Want to read Slashdot from your mobile device? Point it at m.slashdot.org and keep reading!


Forgot your password?

Slashdot videos: Now with more Slashdot!

  • View

  • Discuss

  • Share

We've improved Slashdot's video section; now you can view our video interviews, product close-ups and site visits with all the usual Slashdot options to comment, share, etc. No more walled garden! It's a work in progress -- we hope you'll check it out (Learn more about the recent updates).


Comment: Re:your observations are spot on (Score 1) 323

I don't know exactly which CS curriculum these people went through that didn't have to "work hard enough to understand something", but I'm pretty sure if you have to take (distinct) math classes like Differential and Integral Calculus, Abstract Algebra and Group Theory, Linear Algebra and Geometry; and next to that some other fundamental CS theoretical classes including Lambda Calculus, etc... all in the first year of your CS curriculum (which at least was the case here); you probably encountered a couple of hard nuts to crack.
Add to the mix in the later years a couple of more "applied" CS courses like compilers, interpreters and parsers; and of course; what everyone here is referring to as "good programming" some "easier" classes about Software Engineering, OO programming, Design Patterns and Databases, Networks, and that's basically what a CS curriculum looks like here (except from some possible AI, Machine Learning, Management, ... courses).
Of course, this still doesn't guarantee you a good Software Developer/Engineer (passion and motivation is very important), but the basis is as good as it gets.

So, Again, unless you guys have some university level CS curriculum where you graduate building a website in PHP, or unless these Javascript weenies actually had no CS background at all, I'm a bit weary of your statement.
Mind you, I hold EEs in high regard and would definitely hire even if not up to par with latest Node.js FizzBuzz framework.

Comment: Re:The problem is the "social sciences". (Score 2) 493

> The biggest problem in the social sciences isn't their practices, it is that their findings are inherently political

No, the biggest problem in the social sciences is their (often) feeble understanding of Statistics and the heavy publication bias towards positive papers (where significance was found, as opposed to negative papers supporting the null-hypothesis) at conferences and in journals.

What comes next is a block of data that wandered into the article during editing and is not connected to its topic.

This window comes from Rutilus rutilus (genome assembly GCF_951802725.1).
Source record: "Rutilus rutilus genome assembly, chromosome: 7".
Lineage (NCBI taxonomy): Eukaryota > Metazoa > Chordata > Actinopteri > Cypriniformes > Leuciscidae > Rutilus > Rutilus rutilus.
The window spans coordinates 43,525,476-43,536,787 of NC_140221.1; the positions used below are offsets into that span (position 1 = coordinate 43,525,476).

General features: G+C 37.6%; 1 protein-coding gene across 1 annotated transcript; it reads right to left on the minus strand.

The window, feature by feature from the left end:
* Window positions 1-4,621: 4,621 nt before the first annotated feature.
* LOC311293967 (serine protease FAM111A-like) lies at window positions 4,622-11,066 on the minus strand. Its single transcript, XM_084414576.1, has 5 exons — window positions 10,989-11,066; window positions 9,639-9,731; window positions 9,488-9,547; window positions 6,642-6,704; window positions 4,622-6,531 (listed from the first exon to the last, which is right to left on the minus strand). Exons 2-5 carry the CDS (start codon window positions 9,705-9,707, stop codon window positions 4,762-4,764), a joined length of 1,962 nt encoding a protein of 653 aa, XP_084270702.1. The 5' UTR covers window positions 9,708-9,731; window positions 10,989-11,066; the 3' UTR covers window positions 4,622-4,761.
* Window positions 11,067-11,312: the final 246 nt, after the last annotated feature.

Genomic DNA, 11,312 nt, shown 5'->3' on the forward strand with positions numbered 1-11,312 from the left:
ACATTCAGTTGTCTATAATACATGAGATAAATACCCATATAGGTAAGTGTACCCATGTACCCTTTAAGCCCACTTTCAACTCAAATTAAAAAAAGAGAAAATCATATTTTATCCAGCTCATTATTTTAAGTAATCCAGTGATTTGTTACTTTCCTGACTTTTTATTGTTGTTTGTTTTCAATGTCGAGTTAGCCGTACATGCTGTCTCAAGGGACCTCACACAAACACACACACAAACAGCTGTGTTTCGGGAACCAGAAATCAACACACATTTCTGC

Comment: Re:"mandatory minimum" 20 years, minus 13% (Score 1) 257

by tommeke100 (#48987985) Attached to: Ross Ulbricht Found Guilty On All 7 Counts In Silk Road Trial
If you really don't have a driver's license (as opposed to not having it on you while being pulled over) in Belgium, you will definitely go to police court and probably get a somewhat big fine ( at least 1200 euro). However, you won't get any jail time unless you ran over some school kids.
Belgium is rather lenient considering jail time though, other Western European countries might have you spend the night in jail as well, but probably not get you convicted to actual jail time.
If, in Belgium, you are convicted to jail time but that jail time is less than 3 years, you usually don't have to do them and may get an electronic ankle bracelet instead.

Comment: Re:Don't let perfection be the enemy of good enoug (Score 1) 60

by tommeke100 (#48953907) Attached to: Test Shows Big Data Text Analysis Inconsistent, Inaccurate
I always liked the HIV test example.
If you have a test that is 99% accurate, you would think that's a pretty good test.
However, if only 1 in 1000 people actually are HIV positive, this means you get 10 false positives per correct positive.
So that's not a very good number falsely claiming people have HIV 9 times out of 10!

Actually, even 99,9% would be bad, since that means you're wrong 1 time out of 2.

Comment: Again,a very scientific psychology study (Score 2) 219

by tommeke100 (#48849425) Attached to: Why Some Teams Are Smarter Than Others
Has anyone looked at the graphs and the "linear correlation" between RME and the "collective intelligence" from the study?
There's all kinds of wrong in there. First of all, looks like the dots of the study show a - very scattered - vertical pattern, with actually the best teams seeming to have a rather average RME (higher end though).
Also, who says there isn't a correlation with intelligence in general and RME? Seems to me people "who care" or "pay better attention" will be better at RME as well.
And what's the task to be solved? Apparently seems to be a sudoku puzzle. If you don't really know how that goes to begin with, you're already at loss (even if you're smarter).

fortune: cpu time/usefulness ratio too high -- core dumped.